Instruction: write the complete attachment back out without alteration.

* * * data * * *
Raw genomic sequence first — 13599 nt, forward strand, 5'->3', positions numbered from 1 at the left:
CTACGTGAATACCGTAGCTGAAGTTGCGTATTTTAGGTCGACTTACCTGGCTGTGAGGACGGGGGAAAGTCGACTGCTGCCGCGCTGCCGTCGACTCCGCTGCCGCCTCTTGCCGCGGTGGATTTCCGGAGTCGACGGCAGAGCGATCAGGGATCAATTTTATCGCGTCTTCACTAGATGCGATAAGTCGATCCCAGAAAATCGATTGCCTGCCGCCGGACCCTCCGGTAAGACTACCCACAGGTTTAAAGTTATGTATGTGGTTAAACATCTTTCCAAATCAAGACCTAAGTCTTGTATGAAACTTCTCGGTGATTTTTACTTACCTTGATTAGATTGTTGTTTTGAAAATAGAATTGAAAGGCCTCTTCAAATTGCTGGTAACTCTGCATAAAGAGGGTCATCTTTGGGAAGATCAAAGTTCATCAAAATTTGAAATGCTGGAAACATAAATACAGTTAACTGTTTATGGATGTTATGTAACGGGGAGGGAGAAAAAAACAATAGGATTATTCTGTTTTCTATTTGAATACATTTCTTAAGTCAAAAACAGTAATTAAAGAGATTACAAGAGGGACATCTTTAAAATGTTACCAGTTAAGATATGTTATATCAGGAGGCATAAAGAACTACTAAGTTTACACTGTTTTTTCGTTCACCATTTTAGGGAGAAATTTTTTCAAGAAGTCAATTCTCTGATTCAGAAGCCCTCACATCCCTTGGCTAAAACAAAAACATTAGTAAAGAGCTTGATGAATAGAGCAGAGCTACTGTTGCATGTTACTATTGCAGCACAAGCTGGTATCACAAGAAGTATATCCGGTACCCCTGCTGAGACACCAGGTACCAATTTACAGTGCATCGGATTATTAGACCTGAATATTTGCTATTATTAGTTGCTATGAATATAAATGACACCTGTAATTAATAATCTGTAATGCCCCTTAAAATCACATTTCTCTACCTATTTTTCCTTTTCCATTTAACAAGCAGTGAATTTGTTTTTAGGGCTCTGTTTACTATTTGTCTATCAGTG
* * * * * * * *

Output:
Raw genomic sequence first — 13599 nt, forward strand, 5'->3', positions numbered from 1 at the left:
CTACGTGAATACCGTAGCTGAAGTTGCGTATTTTAGGTCGACTTACCTGGCTGTGAGGACGGGGGAAAGTCGACTGCTGCCGCGCTGCCGTCGACTCCGCTGCCGCCTCTTGCCGCGGTGGATTTCCGGAGTCGACGGCAGAGCGATCAGGGATCAATTTTATCGCGTCTTCACTAGATGCGATAAGTCGATCCCAGAAAATCGATTGCCTGCCGCCGGACCCTCCGGTAAGACTACCCACAGGTTTAAAGTTATGTATGTGGTTAAACATCTTTCCAAATCAAGACCTAAGTCTTGTATGAAACTTCTCGGTGATTTTTACTTACCTTGATTAGATTGTTGTTTTGAAAATAGAATTGAAAGGCCTCTTCAAATTGCTGGTAACTCTGCATAAAGAGGGTCATCTTTGGGAAGATCAAAGTTCATCAAAATTTGAAATGCTGGAAACATAAATACAGTTAACTGTTTATGGATGTTATGTAACGGGGAGGGAGAAAAAAACAATAGGATTATTCTGTTTTCTATTTGAATACATTTCTTAAGTCAAAAACAGTAATTAAAGAGATTACAAGAGGGACATCTTTAAAATGTTACCAGTTAAGATATGTTATATCAGGAGGCATAAAGAACTACTAAGTTTACACTGTTTTTTCGTTCACCATTTTAGGGAGAAATTTTTTCAAGAAGTCAATTCTCTGATTCAGAAGCCCTCACATCCCTTGGCTAAAACAAAAACATTAGTAAAGAGCTTGATGAATAGAGCAGAGCTACTGTTGCATGTTACTATTGCAGCACAAGCTGGTATCACAAGAAGTATATCCGGTACCCCTGCTGAGACACCAGGTACCAATTTACAGTGCATCGGATTATTAGACCTGAATATTTGCTATTATTAGTTGCTATGAATATAAATGACACCTGTAATTAATAATCTGTAATGCCCCTTAAAATCACATTTCTCTACCTATTTTTCCTTTTCCATTTAACAAGCAGTGAATTTGTTTTTAGGGCTCTGTTTACTATTTGTCTATCAGTG